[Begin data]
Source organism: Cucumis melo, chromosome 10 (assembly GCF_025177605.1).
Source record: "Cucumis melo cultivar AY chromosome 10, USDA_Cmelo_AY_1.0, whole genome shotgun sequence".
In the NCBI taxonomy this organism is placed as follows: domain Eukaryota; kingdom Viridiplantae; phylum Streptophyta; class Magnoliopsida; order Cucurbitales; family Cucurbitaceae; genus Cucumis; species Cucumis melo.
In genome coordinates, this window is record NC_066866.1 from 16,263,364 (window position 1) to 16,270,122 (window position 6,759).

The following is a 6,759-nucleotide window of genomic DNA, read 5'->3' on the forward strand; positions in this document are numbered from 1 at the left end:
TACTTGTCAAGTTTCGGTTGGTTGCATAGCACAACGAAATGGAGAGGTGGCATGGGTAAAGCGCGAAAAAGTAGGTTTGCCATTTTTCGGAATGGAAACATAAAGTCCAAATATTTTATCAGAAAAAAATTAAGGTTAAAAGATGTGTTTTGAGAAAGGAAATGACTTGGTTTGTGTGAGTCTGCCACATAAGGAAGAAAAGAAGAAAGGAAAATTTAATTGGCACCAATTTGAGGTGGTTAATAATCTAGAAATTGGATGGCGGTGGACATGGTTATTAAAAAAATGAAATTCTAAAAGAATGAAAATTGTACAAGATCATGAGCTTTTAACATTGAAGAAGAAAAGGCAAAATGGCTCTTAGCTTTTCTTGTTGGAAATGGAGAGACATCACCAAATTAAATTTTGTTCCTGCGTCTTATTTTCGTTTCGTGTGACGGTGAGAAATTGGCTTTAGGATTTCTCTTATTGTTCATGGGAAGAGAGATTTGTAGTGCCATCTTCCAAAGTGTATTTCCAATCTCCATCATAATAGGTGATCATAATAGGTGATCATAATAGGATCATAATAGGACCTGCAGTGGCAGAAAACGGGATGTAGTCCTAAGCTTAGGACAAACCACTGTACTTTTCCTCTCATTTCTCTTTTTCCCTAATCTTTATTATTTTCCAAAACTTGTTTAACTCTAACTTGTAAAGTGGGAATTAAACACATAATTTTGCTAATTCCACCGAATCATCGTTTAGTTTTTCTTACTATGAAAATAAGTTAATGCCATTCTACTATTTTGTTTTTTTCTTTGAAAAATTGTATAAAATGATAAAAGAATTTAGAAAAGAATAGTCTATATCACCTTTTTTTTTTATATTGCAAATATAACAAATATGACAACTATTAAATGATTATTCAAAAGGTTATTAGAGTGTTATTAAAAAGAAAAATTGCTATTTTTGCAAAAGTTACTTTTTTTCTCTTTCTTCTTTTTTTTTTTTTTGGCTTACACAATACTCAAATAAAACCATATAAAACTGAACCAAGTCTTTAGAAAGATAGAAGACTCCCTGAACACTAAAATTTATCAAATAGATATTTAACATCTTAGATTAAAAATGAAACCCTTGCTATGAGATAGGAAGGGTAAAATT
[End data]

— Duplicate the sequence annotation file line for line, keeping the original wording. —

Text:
Source organism: Cucumis melo, chromosome 10 (assembly GCF_025177605.1).
Source record: "Cucumis melo cultivar AY chromosome 10, USDA_Cmelo_AY_1.0, whole genome shotgun sequence".
In the NCBI taxonomy this organism is placed as follows: domain Eukaryota; kingdom Viridiplantae; phylum Streptophyta; class Magnoliopsida; order Cucurbitales; family Cucurbitaceae; genus Cucumis; species Cucumis melo.
In genome coordinates, this window is record NC_066866.1 from 16,263,364 (window position 1) to 16,270,122 (window position 6,759).

The following is a 6,759-nucleotide window of genomic DNA, read 5'->3' on the forward strand; positions in this document are numbered from 1 at the left end:
TACTTGTCAAGTTTCGGTTGGTTGCATAGCACAACGAAATGGAGAGGTGGCATGGGTAAAGCGCGAAAAAGTAGGTTTGCCATTTTTCGGAATGGAAACATAAAGTCCAAATATTTTATCAGAAAAAAATTAAGGTTAAAAGATGTGTTTTGAGAAAGGAAATGACTTGGTTTGTGTGAGTCTGCCACATAAGGAAGAAAAGAAGAAAGGAAAATTTAATTGGCACCAATTTGAGGTGGTTAATAATCTAGAAATTGGATGGCGGTGGACATGGTTATTAAAAAAATGAAATTCTAAAAGAATGAAAATTGTACAAGATCATGAGCTTTTAACATTGAAGAAGAAAAGGCAAAATGGCTCTTAGCTTTTCTTGTTGGAAATGGAGAGACATCACCAAATTAAATTTTGTTCCTGCGTCTTATTTTCGTTTCGTGTGACGGTGAGAAATTGGCTTTAGGATTTCTCTTATTGTTCATGGGAAGAGAGATTTGTAGTGCCATCTTCCAAAGTGTATTTCCAATCTCCATCATAATAGGTGATCATAATAGGTGATCATAATAGGATCATAATAGGACCTGCAGTGGCAGAAAACGGGATGTAGTCCTAAGCTTAGGACAAACCACTGTACTTTTCCTCTCATTTCTCTTTTTCCCTAATCTTTATTATTTTCCAAAACTTGTTTAACTCTAACTTGTAAAGTGGGAATTAAACACATAATTTTGCTAATTCCACCGAATCATCGTTTAGTTTTTCTTACTATGAAAATAAGTTAATGCCATTCTACTATTTTGTTTTTTTCTTTGAAAAATTGTATAAAATGATAAAAGAATTTAGAAAAGAATAGTCTATATCACCTTTTTTTTTTATATTGCAAATATAACAAATATGACAACTATTAAATGATTATTCAAAAGGTTATTAGAGTGTTATTAAAAAGAAAAATTGCTATTTTTGCAAAAGTTACTTTTTTTCTCTTTCTTCTTTTTTTTTTTTTTGGCTTACACAATACTCAAATAAAACCATATAAAACTGAACCAAGTCTTTAGAAAGATAGAAGACTCCCTGAACACTAAAATTTATCAAATAGATATTTAACATCTTAGATTAAAAATGAAACCCTTGCTATGAGATAGGAAGGGTAAAATT